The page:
As known, Menger endorses a typically Weberian thesis: Economics should be conceived as a value-free science. On the contrary, Keynes seems to argue that economics should be considered a moral science. This paper intends to prove a) a possible compatibility at the epistemological level and b) an agreement even at the ethical level. For these reasons, this paper is structured in two parts: 1) The first part examines the two ‘competing’ models in order to argue that a) the Mengerian model does not entail hostility against the ethical evaluation on economics and b) the Keynesian model does not mean that theoretical economics should be considered as epistemologically dependent upon a given system of moral precepts. 2) The second part intends to highlight that the epistemological agreement is linked to a similar standpoint in ethics: the common rejection of the love of money.
The epistemic status of introspection remains a controversial topic. Due to its subjective character, introspection is not an easy fit with natural sciences or a physicalistic picture of the mind. In literature, introspection is conceived as dealing only with macro-cognition and not with micro-cognition, the supposed object of study of scientific psychology. This essay discusses the epistemic status of introspection in light of its relationship with folk psychology and spells it out through an analysis of the positions of Wilkes, Alston, Schwitzgebel, and Churchland. Specifically, the essay makes a distinction between folk and scientific psychology and addresses the issue of the incorrigibility/infallibility of introspective judgments. The essay endorses a view according to which introspection should be conceived as a cognitive process the contents of which are provided by folk knowledge. It shows how this view can be appreciated as scientific, provided that a physicalistic image of the mind is rejected.
The concept of virtue by Alasdair MacIntyre has been treated by his critics in an unsystematic and incomplete or partial and way. They have focused mainly on the relationship of virtue with the concepts of practice and –secondarily- flourishing. The aim of this paper is to offer a systematic and complete view of the concept of virtue in MacIntyre’s thought. This view should include, in our opinion, three different levels: a practical level, an anthropological level and a theological level.
Despite recent attempts, the theme of the soul appears to be so worn out that retrieval is difficult. This article emphasizes the speculative position that the term μεταξύ plays – at least conceptually – in relation to the theme of the soul. The reading of Plato, Aristotle and Hegel, three giants of thought, that this article can offer will be necessarily limited. Hopefully, however, it will be sufficient to hypothesise an itinerary.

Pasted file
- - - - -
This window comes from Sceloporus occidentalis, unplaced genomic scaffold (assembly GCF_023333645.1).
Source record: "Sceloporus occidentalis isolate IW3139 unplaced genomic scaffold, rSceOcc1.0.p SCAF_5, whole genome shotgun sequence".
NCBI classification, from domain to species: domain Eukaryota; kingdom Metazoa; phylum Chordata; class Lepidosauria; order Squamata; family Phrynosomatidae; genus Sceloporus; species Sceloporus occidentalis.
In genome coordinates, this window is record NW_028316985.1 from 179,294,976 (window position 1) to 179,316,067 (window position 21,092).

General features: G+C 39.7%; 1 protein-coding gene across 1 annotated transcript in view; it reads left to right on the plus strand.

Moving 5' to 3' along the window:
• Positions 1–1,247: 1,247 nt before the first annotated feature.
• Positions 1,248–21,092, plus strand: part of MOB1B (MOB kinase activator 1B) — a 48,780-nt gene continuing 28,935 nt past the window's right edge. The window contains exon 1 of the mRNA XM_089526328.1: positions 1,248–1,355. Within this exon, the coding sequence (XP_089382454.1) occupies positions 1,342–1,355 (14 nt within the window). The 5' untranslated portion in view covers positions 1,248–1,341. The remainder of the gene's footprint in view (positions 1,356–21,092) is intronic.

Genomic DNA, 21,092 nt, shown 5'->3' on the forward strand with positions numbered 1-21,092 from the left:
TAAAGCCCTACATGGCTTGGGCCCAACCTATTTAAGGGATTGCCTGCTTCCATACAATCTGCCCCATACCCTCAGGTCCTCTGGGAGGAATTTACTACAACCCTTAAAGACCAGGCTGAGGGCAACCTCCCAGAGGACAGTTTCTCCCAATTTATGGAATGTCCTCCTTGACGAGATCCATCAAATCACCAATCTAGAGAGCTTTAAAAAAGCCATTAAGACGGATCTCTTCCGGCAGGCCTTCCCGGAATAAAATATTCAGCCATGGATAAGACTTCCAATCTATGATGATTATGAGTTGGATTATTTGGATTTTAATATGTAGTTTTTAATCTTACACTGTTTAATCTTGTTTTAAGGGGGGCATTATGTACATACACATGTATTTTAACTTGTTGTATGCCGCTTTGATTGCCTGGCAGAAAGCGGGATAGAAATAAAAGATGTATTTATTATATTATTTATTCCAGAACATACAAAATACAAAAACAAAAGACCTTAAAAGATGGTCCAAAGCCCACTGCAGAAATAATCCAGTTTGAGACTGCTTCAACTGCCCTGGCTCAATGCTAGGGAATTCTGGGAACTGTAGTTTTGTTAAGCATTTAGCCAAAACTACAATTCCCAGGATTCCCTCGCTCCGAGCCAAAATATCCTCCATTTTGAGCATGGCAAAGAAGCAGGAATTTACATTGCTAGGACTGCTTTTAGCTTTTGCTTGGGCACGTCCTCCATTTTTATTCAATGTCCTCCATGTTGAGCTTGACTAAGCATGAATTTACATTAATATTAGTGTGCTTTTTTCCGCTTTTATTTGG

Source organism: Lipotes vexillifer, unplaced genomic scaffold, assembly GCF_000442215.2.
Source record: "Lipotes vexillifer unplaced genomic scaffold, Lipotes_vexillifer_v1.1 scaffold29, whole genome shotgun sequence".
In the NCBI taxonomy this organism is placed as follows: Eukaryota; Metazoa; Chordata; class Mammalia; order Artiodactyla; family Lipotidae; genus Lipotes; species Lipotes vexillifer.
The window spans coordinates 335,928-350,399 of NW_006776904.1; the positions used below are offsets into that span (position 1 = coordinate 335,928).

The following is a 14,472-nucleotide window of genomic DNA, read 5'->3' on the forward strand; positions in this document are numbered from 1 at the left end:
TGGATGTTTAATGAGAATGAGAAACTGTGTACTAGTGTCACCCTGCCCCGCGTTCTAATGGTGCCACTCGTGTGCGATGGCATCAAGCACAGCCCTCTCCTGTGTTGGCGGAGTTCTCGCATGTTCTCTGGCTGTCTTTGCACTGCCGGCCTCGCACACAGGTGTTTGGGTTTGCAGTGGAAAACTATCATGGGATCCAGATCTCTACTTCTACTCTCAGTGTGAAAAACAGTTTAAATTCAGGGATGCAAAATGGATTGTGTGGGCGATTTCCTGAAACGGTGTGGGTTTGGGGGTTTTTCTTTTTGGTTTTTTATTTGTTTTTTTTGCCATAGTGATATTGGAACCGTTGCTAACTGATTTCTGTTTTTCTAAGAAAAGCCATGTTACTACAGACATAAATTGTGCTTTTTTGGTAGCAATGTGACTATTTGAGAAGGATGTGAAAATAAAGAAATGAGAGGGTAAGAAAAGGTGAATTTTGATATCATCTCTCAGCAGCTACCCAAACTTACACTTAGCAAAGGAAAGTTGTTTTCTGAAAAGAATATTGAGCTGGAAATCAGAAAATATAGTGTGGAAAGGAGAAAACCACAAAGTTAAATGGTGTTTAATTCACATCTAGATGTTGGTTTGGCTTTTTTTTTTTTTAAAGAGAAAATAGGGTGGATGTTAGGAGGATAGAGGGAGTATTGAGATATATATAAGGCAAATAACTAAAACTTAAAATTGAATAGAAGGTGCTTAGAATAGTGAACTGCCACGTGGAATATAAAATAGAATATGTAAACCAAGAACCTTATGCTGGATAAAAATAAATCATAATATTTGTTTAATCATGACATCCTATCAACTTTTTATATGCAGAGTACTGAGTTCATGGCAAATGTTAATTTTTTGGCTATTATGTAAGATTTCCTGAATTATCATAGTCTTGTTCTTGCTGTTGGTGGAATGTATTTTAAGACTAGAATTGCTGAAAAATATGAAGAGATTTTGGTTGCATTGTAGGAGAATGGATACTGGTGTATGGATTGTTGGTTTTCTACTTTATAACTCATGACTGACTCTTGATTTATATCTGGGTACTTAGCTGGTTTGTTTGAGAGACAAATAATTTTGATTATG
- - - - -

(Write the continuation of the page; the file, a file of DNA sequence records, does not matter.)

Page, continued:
In this article I interpret the Platonic concept of Eros as exposed in the Symposium. As many modern interpretations focus almost exclusively on the interpersonal or ‘romantic’ meaning of Eros (in spite of Plato explicitly refuting such interpretations), I recall that the philosophical value of Eros is first and foremost ontological and has thus but little to do with interpersonal relationships. To demonstrate this, I show the ontological horizon of the preexisting tradition and its striking similarity with Plato’s own doctrine. I then go on to interpret Plato’s own text (Aristophanes’ and Diotima’s speeches) and show that it is compatible with the Aristotelian doxographic tradition which presents Plato’s oral teachings. This article thus aims at presenting Plato as the heir of a preexisting tradition and his Eros theory as ontological. It also shows the benefits of using the Aristotelian doxography for Platonic hermeneutics.
The aim of this paper is to investigate the concept of divinity expressed in Cleanthes’ Hymn to Zeus, presenting the philosophical allegory as the key to reconcile the structural ambiguities and apparent contradictions present in the Stoic theology expressed therein. Cleanthes’ conception of divinity is inserted into the broader context of Stoic theology; moreover this text focuses on the echoes of Cleanthes’ thought that can be traced in Seneca. In fact, despite the latter having to live a different moment of Stoicism, the content of the Hymn to Zeus is congenial to Seneca’s thought both in content (the conception of divinity) and in form (the value of poetry and the effect of the word allegorically intended).
The problem of the civil religion has received much attention and commentary from the historians of modern political ideas. Less attention has been given to the medieval frame and tradition on this topic. The article focuses on the civil role of the pagan religion in some medieval authors, and particularly in Marsilius of Padua’s political thought (ch. V, first Dictio of Defensor pacis).